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Causal Impact and Statistics I

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How can we use statistics to get at causal impact?

Of course, correlation does not imply causation. Remember my lesson from a Dilbert's comic last week. But still, there are inferences to be drawn somehow.

It may be a fact that MacDonald's just spent a lot of money on an ad campaign involving firecrackers and tapdancing penguins. It may be, also, that they sold a million hamburgers worldwide yesterday. It does not follow that they sold the million hamburgers because of that ad campaign. What MacDonald's clearly wants is some idea of how many hamburgers they would have sold if they had had some other ad campaign in place, possibly some less expensive campaign. Something involving their familiar clown and his sidekicks.

Here's a social sciency thing about "Bayesian structural time-series models" that aims at getting at the problem. It's actually based on the experiences of Google, paid clicks versus free clicks, etc. -- I just prefer the MacDonald's example, maybe because I'm hungry.

That phrase has the word "model" in it, so I'm putting a photo of a "model" above. Yuck yuck yuck.

It also has the word "Bayesian" in it, which I think I kinda understand.

One of the questions about social science cause-effect that has given me much pause in recent years is this: what, if anything, is the connection between a firm's labor policy and its indebtedness? There is an intuitive case to be made that indebted firms would be less desirable employers, other things being equal, than equity financed firms. After all, firms that have financed themselves through debt have to pay the interest as it comes due. Firms with a lot of equity on the balance sheet don't really have to pay dividends in a given quarter, they have discretion as to pay-out. So paying back debt investors is a higher priority than, say, keeping the workplace safe, or paying cost-of-living allowances in inflationary periods. But paying equity investors ... not necessarily. That's one way of looking at it. There are other ways.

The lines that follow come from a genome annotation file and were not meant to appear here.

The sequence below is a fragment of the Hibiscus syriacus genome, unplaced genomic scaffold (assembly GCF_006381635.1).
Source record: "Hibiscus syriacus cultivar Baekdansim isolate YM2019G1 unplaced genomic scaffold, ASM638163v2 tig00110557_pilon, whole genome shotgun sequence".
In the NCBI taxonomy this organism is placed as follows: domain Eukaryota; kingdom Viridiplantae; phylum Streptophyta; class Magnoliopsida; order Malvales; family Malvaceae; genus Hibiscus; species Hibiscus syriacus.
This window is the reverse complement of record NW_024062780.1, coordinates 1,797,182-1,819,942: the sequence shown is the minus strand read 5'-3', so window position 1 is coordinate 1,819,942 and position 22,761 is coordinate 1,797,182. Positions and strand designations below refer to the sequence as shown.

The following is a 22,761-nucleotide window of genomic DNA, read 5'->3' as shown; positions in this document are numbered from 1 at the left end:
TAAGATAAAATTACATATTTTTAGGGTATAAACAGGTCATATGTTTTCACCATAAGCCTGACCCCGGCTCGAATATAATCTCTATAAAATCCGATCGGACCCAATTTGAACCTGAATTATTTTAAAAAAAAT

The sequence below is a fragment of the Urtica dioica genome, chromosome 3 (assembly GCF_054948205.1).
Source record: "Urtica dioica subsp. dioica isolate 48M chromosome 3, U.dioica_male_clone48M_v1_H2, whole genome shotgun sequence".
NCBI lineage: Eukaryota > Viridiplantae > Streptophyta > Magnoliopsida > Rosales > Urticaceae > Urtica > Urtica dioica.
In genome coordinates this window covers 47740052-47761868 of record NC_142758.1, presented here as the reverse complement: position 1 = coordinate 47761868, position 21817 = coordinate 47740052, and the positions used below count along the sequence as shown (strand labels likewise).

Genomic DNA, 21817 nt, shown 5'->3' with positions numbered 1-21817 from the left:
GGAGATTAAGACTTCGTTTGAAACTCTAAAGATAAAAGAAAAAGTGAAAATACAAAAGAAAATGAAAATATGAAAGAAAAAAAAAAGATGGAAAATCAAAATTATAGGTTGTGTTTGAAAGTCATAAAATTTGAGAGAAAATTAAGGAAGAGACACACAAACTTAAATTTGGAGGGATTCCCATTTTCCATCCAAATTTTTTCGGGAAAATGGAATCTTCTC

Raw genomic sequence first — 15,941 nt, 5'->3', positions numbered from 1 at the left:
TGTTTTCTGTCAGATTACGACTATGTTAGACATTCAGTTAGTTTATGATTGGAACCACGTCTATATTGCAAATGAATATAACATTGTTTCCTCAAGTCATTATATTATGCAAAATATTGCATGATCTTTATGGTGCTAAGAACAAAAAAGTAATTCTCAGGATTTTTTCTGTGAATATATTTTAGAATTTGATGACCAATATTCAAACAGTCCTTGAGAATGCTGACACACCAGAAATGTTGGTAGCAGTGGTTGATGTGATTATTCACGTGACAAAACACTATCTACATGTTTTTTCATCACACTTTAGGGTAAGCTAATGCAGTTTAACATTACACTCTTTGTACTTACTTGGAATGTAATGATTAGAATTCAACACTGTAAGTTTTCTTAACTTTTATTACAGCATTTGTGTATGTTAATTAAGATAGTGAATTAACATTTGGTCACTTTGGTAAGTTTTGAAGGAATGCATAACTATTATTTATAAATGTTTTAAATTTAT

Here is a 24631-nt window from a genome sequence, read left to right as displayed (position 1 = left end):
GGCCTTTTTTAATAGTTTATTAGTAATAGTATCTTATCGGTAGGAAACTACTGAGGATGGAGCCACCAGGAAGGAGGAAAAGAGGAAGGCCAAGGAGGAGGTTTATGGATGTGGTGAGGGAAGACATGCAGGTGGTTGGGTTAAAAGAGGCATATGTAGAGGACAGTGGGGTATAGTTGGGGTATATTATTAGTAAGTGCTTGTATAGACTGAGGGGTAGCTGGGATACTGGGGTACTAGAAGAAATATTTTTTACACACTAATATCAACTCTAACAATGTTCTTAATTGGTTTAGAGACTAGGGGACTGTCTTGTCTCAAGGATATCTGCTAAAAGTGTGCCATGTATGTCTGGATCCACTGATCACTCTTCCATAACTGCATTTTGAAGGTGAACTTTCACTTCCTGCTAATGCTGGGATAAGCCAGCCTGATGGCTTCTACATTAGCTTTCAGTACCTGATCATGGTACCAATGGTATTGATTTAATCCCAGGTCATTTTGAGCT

But how do we determine this as a matter of empirical science? What statistics could persuade is that there is (or isn't) a connection between a firm's labor policy and its indebtedness? Can Bayesian structural time-series models help here?

More next week.


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